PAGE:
Dearest readers,

girl gardenerAh, spring is in the air. Well, sort of. We’re still technically about three weeks out, but our unusually unwintry weather here at Grist HQ seems to be duping buds into bloom and setting off an outbreak of early onset spring fever, which has, in turn, caused mulch, seedlings, watering, and weeding to infiltrate my thoughts. How I adore digging in the dirt — so much so that I dug through the archives for some especially delicious gardening advice from Ask Umbra columns past. Enjoy, and let me know what you’ll be planting in your spring garden in the comments section below.

  • An urbivore’s dilemma.
    For ye urban container gardeners, don’t sweat long-term soil buildup of city-dwelling airborne toxins so much as having them land on your plants. Three solutions proposed by the Cornell Horticulture program (and others) are: Locate your garden away from a heavily trafficked street, erect a fence or hedge as a shield, and wash vegetables. But in what, we all would like to know? In a 1 percent vinegar solution or a 0.5 percent dishwashing liquid solution (regular old vinegar, regular old dishwashing liquid). Get the full Ask Umbra answer.
  • Smother them with kindness.
    Embrace mulching to suppress weeds, improve the soil, and/or make an aesthetic statement around trees, shrubs, and other plants. You can mulch with wood chips, compost, bark, newspaper, straw, recently weeded plants, all sorts of handy matter. (Note, however, that mulches do vary in their nutritive properties.) Get the full Ask Umbra answer.
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  • Weed out the worst ones.
    When it comes to weeds, the best defense is a good offense. All plants, including grass, have places where they thrive naturally — but lawns made purely of mowable grass are unnatural in most of the U.S. Plants growing in compacted soil and in unnatural conditions are unhealthy, and unhealthy plants are the first to be attacked by pests and weeds. The best prevention is natural lawn care: soil improvement, thatch removal, overseeding with locally appropriate grass, and appropriate watering. And if the weeds have already moved in, skip the toxic chemical herbicides to get rid of them and try this new-fangled technique: weeding! Get the full Ask Umbra answer.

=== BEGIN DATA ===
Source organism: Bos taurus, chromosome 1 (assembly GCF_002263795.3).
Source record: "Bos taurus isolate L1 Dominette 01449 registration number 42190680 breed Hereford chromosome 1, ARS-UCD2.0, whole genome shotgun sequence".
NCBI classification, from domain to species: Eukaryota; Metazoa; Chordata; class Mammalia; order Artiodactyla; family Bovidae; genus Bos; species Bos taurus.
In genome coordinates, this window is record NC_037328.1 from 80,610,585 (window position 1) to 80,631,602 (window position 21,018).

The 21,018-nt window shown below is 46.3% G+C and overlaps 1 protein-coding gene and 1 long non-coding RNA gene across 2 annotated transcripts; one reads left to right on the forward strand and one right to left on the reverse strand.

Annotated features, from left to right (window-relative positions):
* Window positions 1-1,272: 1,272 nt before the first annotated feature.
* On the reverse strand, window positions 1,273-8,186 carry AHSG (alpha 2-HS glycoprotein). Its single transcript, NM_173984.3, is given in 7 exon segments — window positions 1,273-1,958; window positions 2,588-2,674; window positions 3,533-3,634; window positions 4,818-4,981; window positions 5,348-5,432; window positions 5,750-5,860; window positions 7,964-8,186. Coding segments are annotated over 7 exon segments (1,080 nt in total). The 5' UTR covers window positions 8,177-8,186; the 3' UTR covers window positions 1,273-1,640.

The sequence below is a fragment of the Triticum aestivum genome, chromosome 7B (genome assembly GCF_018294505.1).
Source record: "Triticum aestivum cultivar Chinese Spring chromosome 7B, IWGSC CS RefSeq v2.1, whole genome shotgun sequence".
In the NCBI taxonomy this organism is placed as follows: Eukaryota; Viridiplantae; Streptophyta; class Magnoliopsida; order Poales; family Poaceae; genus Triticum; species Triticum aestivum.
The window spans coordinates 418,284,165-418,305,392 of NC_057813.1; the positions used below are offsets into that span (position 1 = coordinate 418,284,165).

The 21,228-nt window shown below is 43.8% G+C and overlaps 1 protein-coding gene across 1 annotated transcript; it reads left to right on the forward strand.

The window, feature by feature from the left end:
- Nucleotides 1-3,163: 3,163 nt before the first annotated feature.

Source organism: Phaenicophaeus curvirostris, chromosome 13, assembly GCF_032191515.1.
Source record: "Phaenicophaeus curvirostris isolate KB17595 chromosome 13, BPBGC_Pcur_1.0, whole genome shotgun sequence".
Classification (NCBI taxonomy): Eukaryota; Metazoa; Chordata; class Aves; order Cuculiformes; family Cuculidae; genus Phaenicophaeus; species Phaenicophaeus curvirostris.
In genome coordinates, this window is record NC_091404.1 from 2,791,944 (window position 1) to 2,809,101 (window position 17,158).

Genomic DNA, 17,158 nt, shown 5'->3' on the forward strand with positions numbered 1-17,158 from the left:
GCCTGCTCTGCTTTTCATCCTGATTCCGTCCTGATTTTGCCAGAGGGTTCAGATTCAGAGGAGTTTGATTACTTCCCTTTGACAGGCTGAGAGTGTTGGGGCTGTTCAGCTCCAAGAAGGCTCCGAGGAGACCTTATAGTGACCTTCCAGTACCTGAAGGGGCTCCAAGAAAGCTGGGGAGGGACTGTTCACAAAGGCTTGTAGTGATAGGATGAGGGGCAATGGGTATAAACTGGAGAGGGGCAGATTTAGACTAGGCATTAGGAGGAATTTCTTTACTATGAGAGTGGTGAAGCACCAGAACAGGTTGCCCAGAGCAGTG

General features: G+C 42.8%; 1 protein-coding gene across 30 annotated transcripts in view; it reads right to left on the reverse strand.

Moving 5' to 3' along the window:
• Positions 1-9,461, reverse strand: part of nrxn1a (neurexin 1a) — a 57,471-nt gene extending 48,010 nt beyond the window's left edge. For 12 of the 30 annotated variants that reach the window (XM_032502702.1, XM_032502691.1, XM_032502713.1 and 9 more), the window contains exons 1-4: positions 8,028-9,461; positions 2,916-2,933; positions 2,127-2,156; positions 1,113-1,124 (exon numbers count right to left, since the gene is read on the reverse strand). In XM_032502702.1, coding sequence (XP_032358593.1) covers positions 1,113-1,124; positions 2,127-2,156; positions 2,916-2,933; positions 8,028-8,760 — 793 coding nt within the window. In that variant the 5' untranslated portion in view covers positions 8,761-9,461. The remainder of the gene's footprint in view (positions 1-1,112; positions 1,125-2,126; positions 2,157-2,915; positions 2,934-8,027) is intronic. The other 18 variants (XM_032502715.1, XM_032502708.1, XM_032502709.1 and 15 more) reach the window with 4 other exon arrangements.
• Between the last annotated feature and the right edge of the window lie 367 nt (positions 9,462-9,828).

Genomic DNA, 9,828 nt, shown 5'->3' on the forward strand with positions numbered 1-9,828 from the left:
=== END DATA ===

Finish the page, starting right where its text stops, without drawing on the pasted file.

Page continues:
• What’s bugging you?
    Got pests? Step one is to figure out what kind of pest you’re dealing with. Look closely at the plant — you may actually see the pest in action. If not, note where the damage is happening — on all leaves, on the oldest leaves, on the stem, etc. Next, onto the web to investigate your plant’s condition. Then opt for a series of less-toxic interventions. These include habitat modification (killing the host plant, removing the places where pests nap, etc.), mechanical control (this includes squishing and picking off), barrier techniques (deer fence is an example), and less-toxic pest controls (ladybugs, for instance). Last resort would be the toxic interventions. Get the full Ask Umbra answer.
  • Psycho grass killer. Qu’est-ce que c’est?
    Live in a dryer climate and/or don’t want to deal with the hassle and waste of a large lawn? Kill it! Or more technically, xeriscape it. For befuddled readers, a xeriscape is a water-saving garden. Ditch the grass by digging it up with a garden fork, patiently waiting for sheet mulching to do the trick, or rototilling it like nobody’s business (getting a pretty hefty workout in the process). Get the full Ask Umbra answer.


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